March 24 2021

Business Events Australia’s latest wave of research revealed a slight dip in confidence amongst corporate event decision makers but remained remarkably steady, given the border closures and citywide lockdowns which have taken place since the last round of research was completed in early December.

The research, completed in late February and early March and released yesterday, is part of a series of surveys charting the evolving attitudes of domestic decision makers towards the restart of business events across Australia as pandemic restrictions ease. Over 450 people took part.

The results showed an eight percent jump in the number of decision makers who have held events in the last six months (43 percent) but a one per cent drop in those planning to hold events in the next three months (25 percent) and a four percent drop in both those planning to deliver events within the next six months and seven to 11 months (35 percent and 51 percent respectively).

Considering the plethora of interstate border closures and that three major cities have gone into snap citywide lockdowns since the research was last completed, these results are quite positive, in micenet’s eyes.

The research also demonstrates the appetite to get back to face-to-face events and an increasing comfort with travel for events. Sixty-one percent of respondents said they were planning fully face-to-face events in future while 77 percent indicated they were comfortable with themselves and their staff travelling intrastate for business events. Sixty-seven percent were comfortable with interstate travel. These numbers are up five percent and one percent respectively since the last survey.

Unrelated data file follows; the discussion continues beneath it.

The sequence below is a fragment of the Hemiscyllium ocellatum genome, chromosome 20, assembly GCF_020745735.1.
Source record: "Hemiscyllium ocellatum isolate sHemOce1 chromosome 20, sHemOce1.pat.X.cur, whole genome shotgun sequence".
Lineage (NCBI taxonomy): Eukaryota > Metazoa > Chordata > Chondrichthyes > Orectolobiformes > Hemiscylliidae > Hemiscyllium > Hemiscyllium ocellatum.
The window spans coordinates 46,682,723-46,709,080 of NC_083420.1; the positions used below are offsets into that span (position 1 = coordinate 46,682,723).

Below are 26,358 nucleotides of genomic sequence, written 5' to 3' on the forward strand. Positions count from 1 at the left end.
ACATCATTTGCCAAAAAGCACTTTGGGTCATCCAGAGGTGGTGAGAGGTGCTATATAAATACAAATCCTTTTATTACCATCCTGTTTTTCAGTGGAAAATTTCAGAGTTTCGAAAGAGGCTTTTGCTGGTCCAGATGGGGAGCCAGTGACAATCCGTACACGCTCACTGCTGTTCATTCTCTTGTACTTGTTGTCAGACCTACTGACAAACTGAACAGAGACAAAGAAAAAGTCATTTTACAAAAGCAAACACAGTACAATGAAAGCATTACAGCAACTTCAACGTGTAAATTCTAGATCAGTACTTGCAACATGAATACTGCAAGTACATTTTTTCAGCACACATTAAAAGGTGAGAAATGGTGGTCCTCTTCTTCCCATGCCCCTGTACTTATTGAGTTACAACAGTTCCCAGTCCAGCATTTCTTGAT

The longer term outlook is optimistic, with 78 percent of decision makers saying they believe their businesses will run the same number or more events post-pandemic (up three percent) and 81 percent saying their domestic event budget in the next 12 months will be the same or higher than their 2019-2020 budget (also up three percent).

The top three barriers to running events remain primarily health concerns, although COVID-19-related travel restrictions are also factor. The percentage of those concerned about health as a barrier dropped but concerns around travel restrictions rose by one percent.

New toolkit to boost marketing efforts in recovery

Tourism Australia’s specialist business events unit also released a suite of new marketing assets for business events yesterday, for use by Australian industry, as part of its wider recovery strategy. Materials include video assets, maps, fact sheets and information on funding programs. The new toolkit is intended to help planners sell Australia’s business events offering and attract more delegates to events. Assets can be accessed via Tourism Australia’s Resources Hub.

Tourism Australia’s Executive General Manager of Events, Penny Lion, said the assets were designed to help drive consideration and conversion of both domestic and international business events to boost the industry’s recovery from the pandemic.

“By providing industry with access to quality marketing materials our goal is to help inspire, educate and rebuild desire for business events in Australia,” Ms Lion said.